Just Tenerife Desserts

Wed, September 10th, 2014 - By Andrea Montgomery

Tenerife produces some of the most delicious exotic fruits you’re likely to find anywhere on the planet but that wasn’t always the case. Until irrigation methods found ways to bring water up from underground galleries, water was precious and rarely used for anything so frivolous as fruit. Consequently, traditional desserts had to rely on basic ingredients which were plentiful, and Tinerfeño housewives learned how to make the most of eggs, sugar, lemon, cinnamon, gofio and almonds. So much so, that you could fill an entire recipe book with the traditional postres or puddings, all of which use the same half dozen ingredients, give or take an addition or two.

If, like me, you have an inherent need to end a meal on a sweet note, these are the most common desserts you’ll find on menus in traditional Tenerife restaurants.


Gofio Mousse


Mousse de Gofio. Enjoying something of a resurgence with the island’s more progressive chefs, gofio is finding its way onto even the most creative menus. The gofio is blended with milk, egg yolks and whipped cream to create a light and frothy mousse with the taste of an ice cream cone. This one was at Mirador de Garachico.

Arroz con Leche. Basically, cold creamed rice made with condensed milk, lemon and cinnamon, arroz con leche is a staple of Canarian menus and you’ll find it cropping up everywhere. Not a personal like but one which many people love.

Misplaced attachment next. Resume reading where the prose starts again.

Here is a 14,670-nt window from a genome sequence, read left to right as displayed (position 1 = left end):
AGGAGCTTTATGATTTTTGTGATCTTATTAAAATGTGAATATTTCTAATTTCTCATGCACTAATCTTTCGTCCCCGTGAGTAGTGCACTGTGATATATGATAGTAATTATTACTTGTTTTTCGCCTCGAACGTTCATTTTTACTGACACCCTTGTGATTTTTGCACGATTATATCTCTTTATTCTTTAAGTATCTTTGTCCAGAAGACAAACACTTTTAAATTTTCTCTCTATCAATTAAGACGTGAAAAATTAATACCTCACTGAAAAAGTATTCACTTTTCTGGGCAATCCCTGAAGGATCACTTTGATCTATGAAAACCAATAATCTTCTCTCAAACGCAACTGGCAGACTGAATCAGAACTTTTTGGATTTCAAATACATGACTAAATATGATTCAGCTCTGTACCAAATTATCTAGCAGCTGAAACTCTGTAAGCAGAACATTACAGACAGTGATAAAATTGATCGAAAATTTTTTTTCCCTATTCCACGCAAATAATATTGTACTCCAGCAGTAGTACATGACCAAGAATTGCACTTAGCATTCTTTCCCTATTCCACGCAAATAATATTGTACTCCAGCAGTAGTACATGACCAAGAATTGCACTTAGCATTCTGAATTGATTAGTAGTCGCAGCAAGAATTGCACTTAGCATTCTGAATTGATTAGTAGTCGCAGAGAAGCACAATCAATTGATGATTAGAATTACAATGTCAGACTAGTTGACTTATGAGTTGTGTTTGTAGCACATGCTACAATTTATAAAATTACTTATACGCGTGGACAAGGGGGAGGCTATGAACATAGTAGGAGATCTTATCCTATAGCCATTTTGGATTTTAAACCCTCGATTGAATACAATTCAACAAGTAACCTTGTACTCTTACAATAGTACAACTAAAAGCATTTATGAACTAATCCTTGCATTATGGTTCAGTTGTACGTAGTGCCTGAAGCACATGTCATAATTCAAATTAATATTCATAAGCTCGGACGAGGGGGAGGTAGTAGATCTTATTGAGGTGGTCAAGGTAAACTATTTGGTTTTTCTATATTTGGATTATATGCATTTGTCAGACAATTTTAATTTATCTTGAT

Bienmesabe. I first encountered this dessert on La Palma several years ago but have recently seen it making guest appearances in La Orotava and in Garachico. Almonds, water, lemon, cinnamon and sugar are boiled to form a jammy paste to which beaten egg yolks are added and the whole is left to cool. Sweet, almond and very tasty, with a texture like soggy sponge.

Quesillo. A sort of milk flan, quesillo is eggs, condensed milk and caramel cooked in a Bain-Marie (a bowl set in a pan of water) until set and then cooled. Often served with Miel de Palma, quesillo tastes like crème caramel without the cracked topping. Rich and sweet and not really my kinda thing.




Frangollo. Literally translated as ‘a mess’ in Mexico, frangollo is made by boiling milk, cinnamon, sugar, lemon peel, almonds and raisins and then slowly adding the frangollo, or maize flour, until it’s a thick paste. Not the best looking of desserts but surprisingly tasty and a bit like bread and butter pudding. Very filling though so a portion between two is a safer bet.

Huevos Mole. Sometimes appearing on menus just as mole (mo-lay), I confess I have never tried this as it just doesn’t appeal. Beaten egg yolks are added to a syrup of sugar, water, lemon and cinnamon and boiled until the whole thickens to a custard consistency, then it’s left to cool.


Leche Asada


Leche Asada. Another leading light of the traditional menus, leche asada is a bit like frangollo with eggs. Beaten eggs are combined with milk, condensed milk, cinnamon and lemon zest, then poured into a mould and cooked in a Bain-Marie until set. To serve, it’s then baked or fried in butter until golden. My favourite Tenerife postre. This particular beauty was actually in a restaurant in Lanzarote.

Posted : Wednesday, September 10th, 2014 at 9:56 am
Category : food and drink
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